Building the intelligent grid will require less technical innovation than it does strategic innovation—a characteristic not typically ascribed to U.S. regulated utilities. But the utility culture...
Low-Tech vs. High-Tech AMP: The 21st Century IT Debate
Some want to cut costs, others to improve service.
Uncertain economic times have always moved companies to find ways to cut costs. Utilities and energy companies are no different. They have turned to automated meter reading (AMR) during the past years in increasing numbers.
But many technology experts disagree on strategy: should utilities go high-tech or low-tech on AMR?
According to a recent survey by the Edison Electric Institute (EEI), in which 48 investor-owned utilities participated, 79 percent responded that they were utilizing AMR. Of that group, 37 percent chose phone line systems, 33 percent chose mobile vehicle AMR, and 10 percent chose fixed network AMR. In addition, 24 percent had chosen some other type of technology, such as power-line carrier systems or walk-by meters.
Bill Mayer, EEI's manager of customer operations, says today's AMR is a very flexible technology. A low-tech application simply uses AMR to supplant its human counterpart in collecting monthly reads. AMR does this accurately and cost effectively while at the same time improving safety and customer satisfaction. A higher-tech application, with options like interval metering and two-way communications, opens the door to many additional opportunities in the areas of demand response, service reliability, and broadband services.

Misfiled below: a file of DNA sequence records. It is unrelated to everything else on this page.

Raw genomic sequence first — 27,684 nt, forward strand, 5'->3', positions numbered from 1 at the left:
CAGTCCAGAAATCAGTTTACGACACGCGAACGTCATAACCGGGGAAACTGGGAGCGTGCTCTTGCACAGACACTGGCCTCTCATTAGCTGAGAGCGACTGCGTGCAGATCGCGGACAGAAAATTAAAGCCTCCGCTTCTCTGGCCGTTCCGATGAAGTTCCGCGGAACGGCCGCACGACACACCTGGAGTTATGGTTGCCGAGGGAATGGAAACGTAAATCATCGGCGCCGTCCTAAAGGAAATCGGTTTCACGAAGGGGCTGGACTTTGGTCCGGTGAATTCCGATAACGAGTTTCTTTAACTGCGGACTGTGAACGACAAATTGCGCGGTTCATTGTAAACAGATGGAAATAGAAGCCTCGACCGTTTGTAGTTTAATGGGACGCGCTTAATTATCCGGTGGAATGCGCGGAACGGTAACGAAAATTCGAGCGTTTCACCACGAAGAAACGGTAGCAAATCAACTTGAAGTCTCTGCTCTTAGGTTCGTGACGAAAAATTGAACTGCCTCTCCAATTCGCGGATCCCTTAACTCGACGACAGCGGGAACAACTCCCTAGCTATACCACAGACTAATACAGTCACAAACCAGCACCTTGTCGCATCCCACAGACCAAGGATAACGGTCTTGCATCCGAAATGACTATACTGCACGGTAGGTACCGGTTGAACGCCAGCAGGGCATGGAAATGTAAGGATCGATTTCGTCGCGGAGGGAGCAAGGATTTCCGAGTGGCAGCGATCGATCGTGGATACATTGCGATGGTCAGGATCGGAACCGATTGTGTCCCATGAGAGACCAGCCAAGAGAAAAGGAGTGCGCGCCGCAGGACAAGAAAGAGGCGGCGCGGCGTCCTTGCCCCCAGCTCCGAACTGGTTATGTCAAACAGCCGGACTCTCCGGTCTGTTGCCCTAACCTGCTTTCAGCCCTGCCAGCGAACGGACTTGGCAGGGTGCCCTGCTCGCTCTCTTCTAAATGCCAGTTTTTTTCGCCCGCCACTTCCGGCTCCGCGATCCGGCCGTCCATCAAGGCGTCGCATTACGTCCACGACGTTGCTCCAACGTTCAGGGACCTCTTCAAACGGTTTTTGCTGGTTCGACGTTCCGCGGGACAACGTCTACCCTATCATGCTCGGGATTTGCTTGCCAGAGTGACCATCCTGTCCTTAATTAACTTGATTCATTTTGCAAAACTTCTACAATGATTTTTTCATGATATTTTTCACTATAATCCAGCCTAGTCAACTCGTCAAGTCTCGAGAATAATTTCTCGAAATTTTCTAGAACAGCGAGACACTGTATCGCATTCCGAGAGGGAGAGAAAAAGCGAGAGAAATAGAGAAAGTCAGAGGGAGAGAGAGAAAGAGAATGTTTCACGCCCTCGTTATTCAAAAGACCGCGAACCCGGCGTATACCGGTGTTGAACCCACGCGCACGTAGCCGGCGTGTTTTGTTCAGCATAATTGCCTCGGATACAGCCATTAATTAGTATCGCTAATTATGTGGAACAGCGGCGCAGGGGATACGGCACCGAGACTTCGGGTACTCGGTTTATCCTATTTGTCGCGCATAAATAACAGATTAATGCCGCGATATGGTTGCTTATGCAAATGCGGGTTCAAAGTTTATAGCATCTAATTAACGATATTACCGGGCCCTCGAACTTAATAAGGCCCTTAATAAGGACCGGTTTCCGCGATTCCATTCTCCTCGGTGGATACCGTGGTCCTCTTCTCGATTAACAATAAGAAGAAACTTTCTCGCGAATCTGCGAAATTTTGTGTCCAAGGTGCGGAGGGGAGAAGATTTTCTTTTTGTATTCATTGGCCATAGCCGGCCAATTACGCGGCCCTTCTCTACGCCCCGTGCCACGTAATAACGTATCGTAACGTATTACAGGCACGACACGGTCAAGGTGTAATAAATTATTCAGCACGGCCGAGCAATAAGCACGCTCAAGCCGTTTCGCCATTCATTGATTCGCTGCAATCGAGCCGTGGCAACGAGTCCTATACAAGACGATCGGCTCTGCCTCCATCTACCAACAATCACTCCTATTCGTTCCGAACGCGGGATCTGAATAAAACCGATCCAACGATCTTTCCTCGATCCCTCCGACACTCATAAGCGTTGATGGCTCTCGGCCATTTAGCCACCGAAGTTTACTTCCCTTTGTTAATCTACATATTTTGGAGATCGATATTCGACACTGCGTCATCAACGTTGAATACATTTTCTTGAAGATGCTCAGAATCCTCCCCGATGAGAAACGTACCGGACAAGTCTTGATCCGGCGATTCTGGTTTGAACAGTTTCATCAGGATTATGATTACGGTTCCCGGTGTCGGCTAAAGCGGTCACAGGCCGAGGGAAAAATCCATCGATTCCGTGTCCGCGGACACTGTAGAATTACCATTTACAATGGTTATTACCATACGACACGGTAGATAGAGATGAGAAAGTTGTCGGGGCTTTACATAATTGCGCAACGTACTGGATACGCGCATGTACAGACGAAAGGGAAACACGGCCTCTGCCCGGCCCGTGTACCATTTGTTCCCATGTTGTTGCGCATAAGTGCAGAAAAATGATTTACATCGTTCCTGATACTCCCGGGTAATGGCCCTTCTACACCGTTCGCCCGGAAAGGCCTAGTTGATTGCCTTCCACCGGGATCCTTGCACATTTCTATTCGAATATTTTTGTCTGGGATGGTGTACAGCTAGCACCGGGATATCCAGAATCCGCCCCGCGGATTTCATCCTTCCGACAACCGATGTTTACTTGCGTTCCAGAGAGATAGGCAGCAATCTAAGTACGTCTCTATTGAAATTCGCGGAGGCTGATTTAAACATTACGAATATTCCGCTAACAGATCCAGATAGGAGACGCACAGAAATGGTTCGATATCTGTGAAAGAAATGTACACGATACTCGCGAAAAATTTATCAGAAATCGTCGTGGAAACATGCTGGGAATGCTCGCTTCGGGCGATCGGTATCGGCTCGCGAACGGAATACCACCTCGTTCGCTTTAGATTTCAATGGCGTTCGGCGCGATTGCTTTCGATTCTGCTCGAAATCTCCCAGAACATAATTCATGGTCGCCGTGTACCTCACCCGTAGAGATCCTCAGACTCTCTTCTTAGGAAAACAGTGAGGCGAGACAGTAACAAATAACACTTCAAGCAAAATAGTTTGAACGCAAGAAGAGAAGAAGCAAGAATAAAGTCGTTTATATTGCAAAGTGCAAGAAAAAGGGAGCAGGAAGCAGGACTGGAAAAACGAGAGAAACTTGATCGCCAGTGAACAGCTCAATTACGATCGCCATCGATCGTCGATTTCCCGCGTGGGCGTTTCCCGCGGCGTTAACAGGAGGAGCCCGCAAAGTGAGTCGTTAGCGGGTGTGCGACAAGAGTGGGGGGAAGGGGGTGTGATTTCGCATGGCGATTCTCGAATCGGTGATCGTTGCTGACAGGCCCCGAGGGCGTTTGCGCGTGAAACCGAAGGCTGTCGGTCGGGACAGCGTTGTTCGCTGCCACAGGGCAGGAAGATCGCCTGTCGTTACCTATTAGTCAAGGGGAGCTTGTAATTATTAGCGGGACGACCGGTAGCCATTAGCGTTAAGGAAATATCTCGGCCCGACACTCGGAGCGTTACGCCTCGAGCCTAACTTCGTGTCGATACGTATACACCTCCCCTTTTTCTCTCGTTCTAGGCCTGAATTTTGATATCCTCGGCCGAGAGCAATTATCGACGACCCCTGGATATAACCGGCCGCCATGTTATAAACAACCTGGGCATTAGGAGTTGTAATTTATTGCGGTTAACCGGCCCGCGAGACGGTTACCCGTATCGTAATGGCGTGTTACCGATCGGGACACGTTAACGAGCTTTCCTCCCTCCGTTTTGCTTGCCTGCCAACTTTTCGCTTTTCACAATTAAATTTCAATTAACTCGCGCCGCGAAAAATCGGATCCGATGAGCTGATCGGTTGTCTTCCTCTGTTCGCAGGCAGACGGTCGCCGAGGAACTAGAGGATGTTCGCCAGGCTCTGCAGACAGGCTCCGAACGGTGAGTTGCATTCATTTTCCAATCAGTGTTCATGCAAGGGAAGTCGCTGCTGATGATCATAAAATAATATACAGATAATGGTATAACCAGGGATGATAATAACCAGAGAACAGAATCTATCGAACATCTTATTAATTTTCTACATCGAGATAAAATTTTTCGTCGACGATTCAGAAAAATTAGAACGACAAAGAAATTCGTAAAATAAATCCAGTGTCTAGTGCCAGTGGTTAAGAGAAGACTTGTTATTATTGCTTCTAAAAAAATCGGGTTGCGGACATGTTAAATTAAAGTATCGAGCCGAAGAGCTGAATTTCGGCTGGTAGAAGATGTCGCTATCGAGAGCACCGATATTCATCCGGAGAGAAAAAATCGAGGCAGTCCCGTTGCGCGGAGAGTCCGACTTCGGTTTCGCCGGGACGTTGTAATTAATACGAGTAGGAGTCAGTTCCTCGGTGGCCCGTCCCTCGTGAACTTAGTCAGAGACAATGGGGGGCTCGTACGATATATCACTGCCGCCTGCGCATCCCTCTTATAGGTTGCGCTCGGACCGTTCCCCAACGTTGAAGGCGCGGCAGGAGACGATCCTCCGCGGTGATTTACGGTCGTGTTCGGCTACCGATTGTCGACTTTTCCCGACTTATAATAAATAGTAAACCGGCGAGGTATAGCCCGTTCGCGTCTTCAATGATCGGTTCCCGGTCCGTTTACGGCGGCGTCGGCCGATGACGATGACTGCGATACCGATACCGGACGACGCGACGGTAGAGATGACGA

Most of these high-tech options have long been available to the large commercial and industrial accounts, whose service requirements or rate schedules call for more data to be collected more often. Utilities are now deciding which level of AMR technology to deploy for the residential and small commercial classes, and whether to apply AMR surgically or system wide.
Fred Dorow, principal consultant of PwC Consulting, believes that ultimately with the multi-state utility companies, there may not be just one type of technology that best fits. "You may end up with certain types of technologies for certain segments of your customer base and other technologies for other types. It may be based on geographic location or even the type of customers that you have," he says.
Dorow adds that the choice of technology really goes back to the utility's business case. He says utilities should ask themselves, "What is the driver to use AMR? Is it truly a cost-reduction issue, or is it a customer service perspective driving them? What is that price break? Do they really have to justify this from a cost perspective that they need payback in three to five years?"
Low-Tech AMR: Northeast Utilities Plays It Safe
David Scott, manager of meter engineering and systems at Northeast Utilities is concerned about spending money on technology that provides services his customers may never want. That is why Northeast Utilities has chosen an AMR technology that is low-tech and low-cost, but can be upgraded relatively cheaply to high-tech, real-time metering services. Furthermore, customers, rather than the utility, will pay for the upgrade. Scott says customers will pay the incremental price at the location.
"We expect to have about 1.35 million electric meters converted to AMR by the end of next year. All our gas customers [were] done back in the early nineties, and there is a hundred ninety thousand